On the flip side, the team has done a poor job on the defensive glass of late. Even removing the frighteningly bad Portland game from the sample, Sixers opponents still grabbed 28.2 percent of available offensive rebounds over the previous nine games. In part, we can probably point to Brett Brown’s willingness to use more small-ball lineups. He’ll have to identify which of those lineups can actually function on the glass, though.

In Jonah Bolden’s last 60 minutes, opponents have an OREB% of 35.0%; that figure is 33.1% in the last 117 minutes with Mike Scott on the court. Plenty of people stan for Bolden to receive the backup center minutes. While I understand the appeal of having his mobility defensively on the perimeter, the team’s rebounding can’t completely fall apart with him on the court. It’s nice to be able to better defend a pick-and-roll, but it doesn’t matter if the opposition is just going to get a second crack at an offensive possession. Likewise, Mike Scott’s defensive rebounding rate is 5.6 percent with the Sixers — that’s JJ Redick/Landry Shamet territory. You can’t put a guy at center who is functionally a spot-up shooting guard on the boards.

The Sports Illustrated Cover Five

While we spend a lot of time quibbling about the wing depth, backup center position, and areas around the margins, the overwhelmingly good news is Philadelphia’s new starting lineup has been absolutely dynamite together. In 73 minutes across four games, the Simmons-Redick-Butler-Harris-Embiid unit has a plus-24.6 net rating. Their 116.5 offensive rating would be better than Golden State’s league-best 115.8, while their 91.9 defensive rating laps the field with Milwaukee’s top mark of 103.7.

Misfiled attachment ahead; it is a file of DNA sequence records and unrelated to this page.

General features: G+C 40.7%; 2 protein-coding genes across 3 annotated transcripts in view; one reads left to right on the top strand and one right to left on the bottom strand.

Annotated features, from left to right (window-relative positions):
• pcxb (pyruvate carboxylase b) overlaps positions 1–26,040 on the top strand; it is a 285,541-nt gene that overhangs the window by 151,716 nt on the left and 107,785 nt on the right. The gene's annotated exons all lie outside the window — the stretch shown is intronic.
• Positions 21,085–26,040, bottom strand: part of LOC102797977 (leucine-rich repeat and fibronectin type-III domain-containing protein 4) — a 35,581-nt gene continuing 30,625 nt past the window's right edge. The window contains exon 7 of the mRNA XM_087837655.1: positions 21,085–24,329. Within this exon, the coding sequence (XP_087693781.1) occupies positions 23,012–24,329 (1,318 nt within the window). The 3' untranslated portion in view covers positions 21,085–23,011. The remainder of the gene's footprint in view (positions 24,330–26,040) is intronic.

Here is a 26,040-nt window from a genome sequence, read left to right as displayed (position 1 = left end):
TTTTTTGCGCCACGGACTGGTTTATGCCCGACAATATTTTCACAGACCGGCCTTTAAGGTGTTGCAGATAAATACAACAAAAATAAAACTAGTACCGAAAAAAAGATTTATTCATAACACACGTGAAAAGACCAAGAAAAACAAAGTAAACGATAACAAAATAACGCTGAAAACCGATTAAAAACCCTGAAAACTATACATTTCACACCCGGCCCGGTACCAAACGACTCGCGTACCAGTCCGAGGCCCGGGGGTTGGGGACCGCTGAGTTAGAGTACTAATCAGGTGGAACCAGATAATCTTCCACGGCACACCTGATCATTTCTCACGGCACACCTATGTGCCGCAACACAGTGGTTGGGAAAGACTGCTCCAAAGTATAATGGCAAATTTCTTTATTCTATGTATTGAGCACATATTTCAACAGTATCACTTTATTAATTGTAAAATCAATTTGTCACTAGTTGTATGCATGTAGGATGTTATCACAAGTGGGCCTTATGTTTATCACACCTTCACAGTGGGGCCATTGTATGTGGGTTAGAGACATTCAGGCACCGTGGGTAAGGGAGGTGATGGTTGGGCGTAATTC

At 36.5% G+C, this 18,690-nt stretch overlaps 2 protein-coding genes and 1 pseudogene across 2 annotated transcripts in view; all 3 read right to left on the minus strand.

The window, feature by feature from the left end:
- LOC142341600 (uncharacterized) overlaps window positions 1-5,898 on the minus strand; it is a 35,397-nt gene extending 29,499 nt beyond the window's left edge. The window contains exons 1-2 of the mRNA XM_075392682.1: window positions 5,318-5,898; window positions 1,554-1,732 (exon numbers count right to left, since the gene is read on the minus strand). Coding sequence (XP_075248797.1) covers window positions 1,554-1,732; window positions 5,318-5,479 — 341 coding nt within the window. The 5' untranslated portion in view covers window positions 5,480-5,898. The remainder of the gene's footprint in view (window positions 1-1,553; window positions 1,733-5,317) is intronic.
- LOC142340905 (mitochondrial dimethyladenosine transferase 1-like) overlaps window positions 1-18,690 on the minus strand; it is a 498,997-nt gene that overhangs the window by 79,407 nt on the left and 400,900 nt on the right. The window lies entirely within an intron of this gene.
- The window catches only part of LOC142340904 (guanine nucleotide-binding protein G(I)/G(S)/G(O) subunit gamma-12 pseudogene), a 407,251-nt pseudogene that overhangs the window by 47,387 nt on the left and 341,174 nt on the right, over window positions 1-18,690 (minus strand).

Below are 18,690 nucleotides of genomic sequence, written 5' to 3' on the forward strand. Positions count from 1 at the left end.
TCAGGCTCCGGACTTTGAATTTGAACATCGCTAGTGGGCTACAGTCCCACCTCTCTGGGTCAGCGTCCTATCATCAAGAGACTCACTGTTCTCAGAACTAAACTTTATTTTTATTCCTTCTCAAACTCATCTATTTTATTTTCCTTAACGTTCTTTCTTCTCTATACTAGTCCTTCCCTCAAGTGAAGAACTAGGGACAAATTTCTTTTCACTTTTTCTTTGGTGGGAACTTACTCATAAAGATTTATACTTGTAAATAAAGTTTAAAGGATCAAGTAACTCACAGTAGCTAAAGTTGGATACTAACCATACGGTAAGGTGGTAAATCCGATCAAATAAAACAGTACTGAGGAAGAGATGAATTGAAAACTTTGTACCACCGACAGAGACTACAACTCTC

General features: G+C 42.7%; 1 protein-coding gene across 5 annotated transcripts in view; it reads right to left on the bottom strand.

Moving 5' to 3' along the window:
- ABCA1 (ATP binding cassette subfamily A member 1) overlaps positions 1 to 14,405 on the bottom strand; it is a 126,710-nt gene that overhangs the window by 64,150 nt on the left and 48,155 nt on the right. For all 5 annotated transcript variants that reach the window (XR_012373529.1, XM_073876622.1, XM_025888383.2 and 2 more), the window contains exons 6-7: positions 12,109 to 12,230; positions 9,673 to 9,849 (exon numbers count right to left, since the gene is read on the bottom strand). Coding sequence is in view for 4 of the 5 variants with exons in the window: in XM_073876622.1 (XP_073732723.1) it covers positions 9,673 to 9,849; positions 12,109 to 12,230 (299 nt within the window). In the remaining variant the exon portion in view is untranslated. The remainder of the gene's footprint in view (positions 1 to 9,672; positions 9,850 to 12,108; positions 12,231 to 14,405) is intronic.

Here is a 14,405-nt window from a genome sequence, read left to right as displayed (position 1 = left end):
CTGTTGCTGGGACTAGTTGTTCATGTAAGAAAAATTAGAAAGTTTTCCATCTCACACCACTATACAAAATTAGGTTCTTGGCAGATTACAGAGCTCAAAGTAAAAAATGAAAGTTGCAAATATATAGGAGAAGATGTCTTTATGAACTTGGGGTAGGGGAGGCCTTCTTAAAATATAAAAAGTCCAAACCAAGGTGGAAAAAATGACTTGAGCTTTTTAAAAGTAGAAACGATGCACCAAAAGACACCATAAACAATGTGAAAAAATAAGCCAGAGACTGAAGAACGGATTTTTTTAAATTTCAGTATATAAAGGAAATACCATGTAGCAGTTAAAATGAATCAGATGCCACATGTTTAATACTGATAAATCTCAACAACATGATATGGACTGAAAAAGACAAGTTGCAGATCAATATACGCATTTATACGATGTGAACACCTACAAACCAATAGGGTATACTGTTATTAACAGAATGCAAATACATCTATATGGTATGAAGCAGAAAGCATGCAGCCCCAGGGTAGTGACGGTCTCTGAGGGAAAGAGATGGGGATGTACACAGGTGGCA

The pieces just perfectly complement each other. Simmons’ glaring weakness is his lack of an outside shot — they’re now surrounding him with two elite outside shooters in Redick and Harris, a league-average shooter in Butler, and Embiid, who at least draws attention from the defense at the 3-point line. Redick is a liability defensively at this stage of his career, but you can stick him on the opposition’s weakest link because Simmons and Butler are such versatile defenders. Additionally, Embiid is such a tremendous eraser around the rim to make up for any of his teammates’ mistakes. Butler and Harris have been high-volume, on-ball scorers in previous NBA stops, but have the skills to be dangerous spot-up shooters and off-ball cutters as needed with this starting unit.

So while the Sixers still have some issues with their bench, the fact of the matter is that, health permitting, they’ll go into the playoffs with the ability to play close to half of each game with a five-man unit that’s wiping the floor with the competition. You can stack that group up against anyone in the East and feel good about your chances. While the Sixers now have less assets for the future, Elton Brand has undeniably raised the team’s ceiling in the present.

Stats courtesy of NBA.com/Stats.